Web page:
Statistics links, August 2022

No further introduction necessary: Here are some statistics links ->

(Expect these links posts to be irregular in future. I am clearing my tabs.)

Why do tree-based models still outperform deep learning on tabular data? Grinsztajn, Léo, Edouard Oyallon, and Gaël Varoquaux. arXiv, July 18, 2022.

Comment: The most interesting thing in the paper was its title. I didn’t know tree-based models are supposed to outperform but I guess they do. I don’t know much about this field, but it sort-of makes intuitive sense: Transformers and prior to them MLP(CNN) architectures have been very impressive at problems in computer vision and natural language — which used to be difficult, because previously the best computer algorithms were not that good at same stuff as our mammalian human brain does 24/7. But “vision” and “natural language” is different kind of difficult than fitting ML models on arbitrary tabular data.

And apparently XGBoost is still good for something. (Learning it wasn’t in vain and it is still relevant?)

McDermott, Grant. “Efficient Simulations in R.” Grant R. McDermott, June 24, 2021. See also follow-up.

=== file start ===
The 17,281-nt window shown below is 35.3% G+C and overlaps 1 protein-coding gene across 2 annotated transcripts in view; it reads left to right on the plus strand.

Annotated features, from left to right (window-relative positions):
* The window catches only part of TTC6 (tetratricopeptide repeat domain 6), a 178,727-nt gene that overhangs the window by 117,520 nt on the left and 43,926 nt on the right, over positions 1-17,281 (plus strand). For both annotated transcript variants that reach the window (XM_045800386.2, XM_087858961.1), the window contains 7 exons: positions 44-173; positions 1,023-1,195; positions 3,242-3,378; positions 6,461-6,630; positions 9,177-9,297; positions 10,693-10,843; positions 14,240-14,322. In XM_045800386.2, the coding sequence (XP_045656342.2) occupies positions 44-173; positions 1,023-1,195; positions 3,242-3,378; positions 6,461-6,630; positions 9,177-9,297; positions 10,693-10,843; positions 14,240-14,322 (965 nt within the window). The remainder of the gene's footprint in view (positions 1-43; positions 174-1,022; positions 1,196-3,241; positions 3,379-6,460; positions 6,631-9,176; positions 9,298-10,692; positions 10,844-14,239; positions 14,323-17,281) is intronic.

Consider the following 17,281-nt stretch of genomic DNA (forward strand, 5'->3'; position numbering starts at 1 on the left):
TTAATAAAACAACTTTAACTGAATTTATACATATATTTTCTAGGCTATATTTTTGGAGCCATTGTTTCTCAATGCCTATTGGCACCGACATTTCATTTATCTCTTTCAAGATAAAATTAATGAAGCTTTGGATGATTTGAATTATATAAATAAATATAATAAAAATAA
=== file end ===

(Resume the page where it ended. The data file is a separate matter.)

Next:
Comment: The most useful quote to me:

However, regressions are run on matrices. Which is to say that when you run a regression in R — and most other languages for that matter — behind the scenes your input data frame is first converted to an equivalent matrix before any computation gets done. Matrices have several features that make them “faster” to compute on than data frames. For example, every element must be of the same type (say, numeric). But let’s just agree that converting a data frame to a matrix requires at least some computational effort. Consider then what happens when we feed our function a pre-created design matrix, instead asking it to convert a bunch of data frame columns on the fly.


Torous, William, Florian Gunsilius, and Philippe Rigollet. “An Optimal Transport Approach to Causal Inference.” arXiv, August 12, 2021.

Comment: I do not understand optimal transport, but it seems quite cool. (This tutorial paper by Peyré and Cuturi has been resting on my “to-read” shelf since 2020.) Now, earlier this year I have learned a lot of causal inference techniques common in econometrics, such as differences-in-differences. Apparently DiD can be generalized as “CiC” (Changes-in-Changes), but according to Torous and friends, it works poorly and their optimal transport approach works better. (I can’t really say, but graphs look nice.)